The loss of large chunks of traditional Serb territory was a bitter pill, especially on top of the World War II legacy of Croatian/Nazi genocide against Serb populations.

Meanwhile, in Bosnia-Herzogovina, the Serbs found themselves outflanked by an ethnic combination of Croat and Muslim forces.

The three sides fought ferociously in that civil war from 1992-96, but most of the international opprobrium fell on the Serbs for atrocities such as the massacre of some 7,000 civilians at Srebenica. Nevertheless, all sides committed atrocities and engaged in "ethnic cleansing" of "their" territories.

That conflict finally ended after a round of NATO air strikes prodded Milosevic to grudgingly sign the Dayton Peace Accords. The Serbs complained, however, that the agreement was unfair to them, both in loss of Serb territory and in denying them a corridor to connect the two major areas of Serb populations.

While the Serbs were battling in the northern provinces of the old Yugoslavia, trouble also was brewing in the south, in Kosovo.

Contrary to Clinton's public assertion that "the struggle grew violent" only "when President Milosevic sent his troops and police to crush" the ethnic Albanians, the struggle actually grew violent when the Kosovo Liberation Army began assassinating Serb police and other Serb representatives.

Western intelligence also had a dim view of the KLA. The KLA was believed to draw financial support from the region's heroin traffickers and had ties to Islamic extremists. Last year, U.S. Ambassador Robert Gelbard labeled the KLA "without question a terrorist group."

But as the Serbs struck at the KLA guerrillas, Serb forces also shelled ethnic Albanian villages and burned houses. Scores of civilians were killed and tens of thousands escaped into the woods where they suffered from hunger and exposure.

Despite a fragile cease-fire in the fall, a Kosovo turning point was reached in January. The KLA resumed the guerrilla fighting and the Serbs unleashed their military on the province.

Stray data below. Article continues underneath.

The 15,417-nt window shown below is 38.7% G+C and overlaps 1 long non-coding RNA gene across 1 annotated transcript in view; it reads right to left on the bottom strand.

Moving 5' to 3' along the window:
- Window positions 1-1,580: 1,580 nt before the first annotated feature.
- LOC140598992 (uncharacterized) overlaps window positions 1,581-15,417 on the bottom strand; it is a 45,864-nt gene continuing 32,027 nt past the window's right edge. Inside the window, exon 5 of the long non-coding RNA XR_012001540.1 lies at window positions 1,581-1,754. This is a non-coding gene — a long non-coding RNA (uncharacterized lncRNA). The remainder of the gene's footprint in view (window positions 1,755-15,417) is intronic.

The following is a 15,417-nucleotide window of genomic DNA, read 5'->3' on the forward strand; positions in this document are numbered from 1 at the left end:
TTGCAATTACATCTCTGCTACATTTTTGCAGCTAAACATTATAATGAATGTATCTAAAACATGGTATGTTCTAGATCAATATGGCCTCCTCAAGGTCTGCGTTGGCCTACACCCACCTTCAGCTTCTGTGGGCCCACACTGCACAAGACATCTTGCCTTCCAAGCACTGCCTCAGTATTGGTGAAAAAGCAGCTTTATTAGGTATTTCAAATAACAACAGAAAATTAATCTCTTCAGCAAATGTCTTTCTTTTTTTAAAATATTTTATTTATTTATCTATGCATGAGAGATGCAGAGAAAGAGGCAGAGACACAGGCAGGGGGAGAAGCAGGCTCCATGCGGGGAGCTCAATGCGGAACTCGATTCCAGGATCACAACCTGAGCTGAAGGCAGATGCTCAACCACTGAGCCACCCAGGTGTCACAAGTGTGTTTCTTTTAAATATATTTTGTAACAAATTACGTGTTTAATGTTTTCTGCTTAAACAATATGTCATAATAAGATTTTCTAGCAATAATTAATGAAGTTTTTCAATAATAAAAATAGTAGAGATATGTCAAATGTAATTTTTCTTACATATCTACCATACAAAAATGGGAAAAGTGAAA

On Jan. 15, the world was shocked by the massacre of some 40 ethnic Albanians in Racak. Few believed the Serb government claims that the atrocity had been staged as a KLA provocation. The Racak massacre came to demonstrate Serb military resolve to suppress secessionist elements in Kosovo with all brutalit necessary.

In private, Milosevic and his hard-line advisers apparently had decided that they would cede no more territory to their rivals. But President Clinton dropped any recognition of the moral ambivalence that preceded Racak.

In trying to rally the American population to bombing a far-away land, the president made the choices stark and simple. It was a case of "High Noon" in the Balkans.

The Serbs, however, confronted a bitter irony as their ancient enemies -- the Turks and the Germans -- again were attacking Serbia, though now as part of the NATO coalition.

Perhaps the best chance for a peace accord in Kosovo will be a creative proposal that recognizes the region's conflicting territorial claims as well as the historical grievances.

Possibly, with Clinton more fully engaged on the Balkan crisis, he finally might apply his legendary persuasive powers to find a route out of the Balkan abyss. At press time in early May, Clinton seemed to be more open to possible compromises that he had been earlier.

But that pathway out of the Balkans -- if it exists -- can only be found by a president who recognizes that all the moral terrain in the historic region is gray.

Mollie Dickenson, an iF Magazine and Consortiumnews contributing editor, is a student of Balkan history.